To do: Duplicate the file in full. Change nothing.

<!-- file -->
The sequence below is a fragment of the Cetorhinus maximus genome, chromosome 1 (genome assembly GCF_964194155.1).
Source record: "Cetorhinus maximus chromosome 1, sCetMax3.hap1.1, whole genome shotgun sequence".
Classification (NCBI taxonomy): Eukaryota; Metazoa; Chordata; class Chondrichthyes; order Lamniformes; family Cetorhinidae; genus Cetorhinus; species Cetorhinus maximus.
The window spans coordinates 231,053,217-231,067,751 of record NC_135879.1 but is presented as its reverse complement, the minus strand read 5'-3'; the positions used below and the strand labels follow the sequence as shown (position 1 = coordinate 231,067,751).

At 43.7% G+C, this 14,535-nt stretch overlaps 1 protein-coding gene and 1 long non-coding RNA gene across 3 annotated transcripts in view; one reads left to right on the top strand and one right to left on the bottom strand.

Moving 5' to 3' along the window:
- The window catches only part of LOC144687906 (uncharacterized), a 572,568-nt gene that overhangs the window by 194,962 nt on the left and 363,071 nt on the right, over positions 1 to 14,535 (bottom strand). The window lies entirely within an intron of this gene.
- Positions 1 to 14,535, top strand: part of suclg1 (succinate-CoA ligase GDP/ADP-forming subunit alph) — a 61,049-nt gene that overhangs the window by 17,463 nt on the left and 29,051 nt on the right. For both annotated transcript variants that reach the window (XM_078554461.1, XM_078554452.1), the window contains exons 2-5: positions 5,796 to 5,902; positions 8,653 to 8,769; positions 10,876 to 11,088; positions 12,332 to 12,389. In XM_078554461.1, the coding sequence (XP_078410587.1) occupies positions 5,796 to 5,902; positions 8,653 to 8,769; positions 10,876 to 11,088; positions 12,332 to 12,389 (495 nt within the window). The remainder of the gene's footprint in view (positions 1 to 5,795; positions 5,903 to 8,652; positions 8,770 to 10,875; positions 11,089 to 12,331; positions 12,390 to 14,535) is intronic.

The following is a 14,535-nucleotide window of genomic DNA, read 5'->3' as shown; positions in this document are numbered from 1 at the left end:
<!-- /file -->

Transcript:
The sequence below is a fragment of the Cetorhinus maximus genome, chromosome 1 (genome assembly GCF_964194155.1).
Source record: "Cetorhinus maximus chromosome 1, sCetMax3.hap1.1, whole genome shotgun sequence".
Classification (NCBI taxonomy): Eukaryota; Metazoa; Chordata; class Chondrichthyes; order Lamniformes; family Cetorhinidae; genus Cetorhinus; species Cetorhinus maximus.
The window spans coordinates 231,053,217-231,067,751 of record NC_135879.1 but is presented as its reverse complement, the minus strand read 5'-3'; the positions used below and the strand labels follow the sequence as shown (position 1 = coordinate 231,067,751).

At 43.7% G+C, this 14,535-nt stretch overlaps 1 protein-coding gene and 1 long non-coding RNA gene across 3 annotated transcripts in view; one reads left to right on the top strand and one right to left on the bottom strand.

Moving 5' to 3' along the window:
- The window catches only part of LOC144687906 (uncharacterized), a 572,568-nt gene that overhangs the window by 194,962 nt on the left and 363,071 nt on the right, over positions 1 to 14,535 (bottom strand). The window lies entirely within an intron of this gene.
- Positions 1 to 14,535, top strand: part of suclg1 (succinate-CoA ligase GDP/ADP-forming subunit alph) — a 61,049-nt gene that overhangs the window by 17,463 nt on the left and 29,051 nt on the right. For both annotated transcript variants that reach the window (XM_078554461.1, XM_078554452.1), the window contains exons 2-5: positions 5,796 to 5,902; positions 8,653 to 8,769; positions 10,876 to 11,088; positions 12,332 to 12,389. In XM_078554461.1, the coding sequence (XP_078410587.1) occupies positions 5,796 to 5,902; positions 8,653 to 8,769; positions 10,876 to 11,088; positions 12,332 to 12,389 (495 nt within the window). The remainder of the gene's footprint in view (positions 1 to 5,795; positions 5,903 to 8,652; positions 8,770 to 10,875; positions 11,089 to 12,331; positions 12,390 to 14,535) is intronic.

The following is a 14,535-nucleotide window of genomic DNA, read 5'->3' as shown; positions in this document are numbered from 1 at the left end: